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Altruism and the Future of Theosophy

Mar 06, 2007 05:37 AM
by proto37

Altruism and the Future of Theosophy

    I have the weird affliction of thinking 
that the _Life_ and future of any movement 
depends to a large degree on practical altruism.  
This could be something as simple as distributing 
free literature to bigger projects - like 
orpanages or shelters for pregnant hookers 
like Tingley did.  There is some law of nature 
involved, and indeed it appeals to the essence 
of what Theosophy is about.  Blavatsky wrote:

    "He who does not practice altruism:  he 
who is not prepared to share his last morsel 
with a weaker or poorer than himself;  he who 
neglects to help his brother man, of whatever 
race, nation, or creed, whenever and whereever 
he meets suffering, and who turns a deaf ear 
to the cry of human misery;  he who hears 
an innocent person slandered, whether a 
brother Theosophist or not, and does not 
undertake his defense as he would undertake 
his own - is no Theosophist." (Lucifer, 
Vol. I, p 169)

    " . . . he who would profit by the 
wisdom of the universal mind, has to 
reach it through the whole of humanity 
without distinction of race, complexion, 
religion or social status.  It is altruism, 
not ego-ism even in its most legal and 
noble conception, that can lead the unit 
to merge its little Self in the Universal 
Selves.  It is to these needs and to this 
work that the true disciple of true 
Occultism has to devote himself, if he 
would obtain theo-sophy, divine Wisdom 
and Knowledge." ('Occultism versus the 
Occult Arts,' Lucifer, Vol. II, May, 1888.)

   One can page through old issues of 
"Universal Brotherhood" (available online 
at TUP) to see what types of projects 
Tingley's Point Loma Society were involved in.  
Olcott's constant lecturing and the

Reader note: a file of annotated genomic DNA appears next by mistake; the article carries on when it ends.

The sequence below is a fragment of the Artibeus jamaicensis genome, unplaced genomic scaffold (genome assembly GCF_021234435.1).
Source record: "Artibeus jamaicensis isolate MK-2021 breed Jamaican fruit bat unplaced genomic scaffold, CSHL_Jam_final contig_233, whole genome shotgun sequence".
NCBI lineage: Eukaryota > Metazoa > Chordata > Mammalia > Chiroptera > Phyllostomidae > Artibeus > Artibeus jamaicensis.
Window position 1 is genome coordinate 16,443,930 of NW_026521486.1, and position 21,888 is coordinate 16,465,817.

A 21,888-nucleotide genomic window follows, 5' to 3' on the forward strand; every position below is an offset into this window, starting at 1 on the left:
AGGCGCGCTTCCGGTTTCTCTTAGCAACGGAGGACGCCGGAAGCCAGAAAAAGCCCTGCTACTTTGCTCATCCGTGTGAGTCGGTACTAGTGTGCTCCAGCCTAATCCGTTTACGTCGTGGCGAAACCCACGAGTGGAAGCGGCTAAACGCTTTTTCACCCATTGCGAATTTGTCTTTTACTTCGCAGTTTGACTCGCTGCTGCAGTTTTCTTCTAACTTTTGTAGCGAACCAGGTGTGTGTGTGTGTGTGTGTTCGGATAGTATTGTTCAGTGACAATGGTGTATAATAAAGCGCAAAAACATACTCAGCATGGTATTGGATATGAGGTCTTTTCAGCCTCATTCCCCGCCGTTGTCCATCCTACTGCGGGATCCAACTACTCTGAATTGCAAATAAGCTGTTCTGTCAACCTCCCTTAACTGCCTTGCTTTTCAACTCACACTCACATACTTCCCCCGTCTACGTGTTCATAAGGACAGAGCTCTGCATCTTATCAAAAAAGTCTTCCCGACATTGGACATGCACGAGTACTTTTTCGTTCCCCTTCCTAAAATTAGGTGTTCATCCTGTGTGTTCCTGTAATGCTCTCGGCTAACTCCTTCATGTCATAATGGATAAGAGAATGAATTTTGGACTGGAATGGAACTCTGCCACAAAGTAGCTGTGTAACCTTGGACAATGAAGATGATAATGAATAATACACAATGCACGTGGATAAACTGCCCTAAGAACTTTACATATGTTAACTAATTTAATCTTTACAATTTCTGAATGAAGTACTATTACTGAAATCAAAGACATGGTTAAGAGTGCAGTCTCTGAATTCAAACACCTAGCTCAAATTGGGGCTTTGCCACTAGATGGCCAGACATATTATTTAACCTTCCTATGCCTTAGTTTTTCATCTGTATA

establishment of Buddhist schools in Ceylon 
/ Sri Lanka is an example from the early 
movement (and for which he's still acknowledged 
there.)  Olcott's period of public magnetic 
healing sessions is another, with other 
aspects to it.  Besant's Society was large 
in spite of her looney philosophy, and 
this was probably because of her altruistic 
social reputation, work in the Indian 
Congress, and the like. With their 
considerable basis in socially altruistic 
causes, Besant and Olcott's Society is the 
largest today, and Tingley's Society 
produced the best minds (Purucker, de Zirkoff, 
Barborka, Plummer, Barborka, Pt. Loma 
Publications authors, etc.)  There is a 
relationship between altruistic work and 
buddhic / higher manas inspiration.

    Who and what were the alturistic projects 
at ULT?  Wadia is perhaps one.  Henry Geiger 
and his "Manas" magazine is the only other 
I am aware of.  Geiger published "Manas" 
weekly for about 40 years and if was full 
of the work of socially-oriented altruists. 
Geiger died about 20 years ago. What 
went on in India, I don't know. Who is 
there today?  If any movement like the 
Theosophical one is to survive, I think 
it has to have some altrusitic effort 
directed at the general public and "disinherited," 
as HPB described.  No public work - no group 
- eventurally. That is where the "life" comes 
from and _raison d'etre_ in the general 
scheme of nature.  Any socially-oriented 
altuist project in the long term is doomed 
to failure, because that is the nature of 
the current world, but the effort, limited 
successful results, and the mind-impression 
left behind is what counts.

          - jake j.


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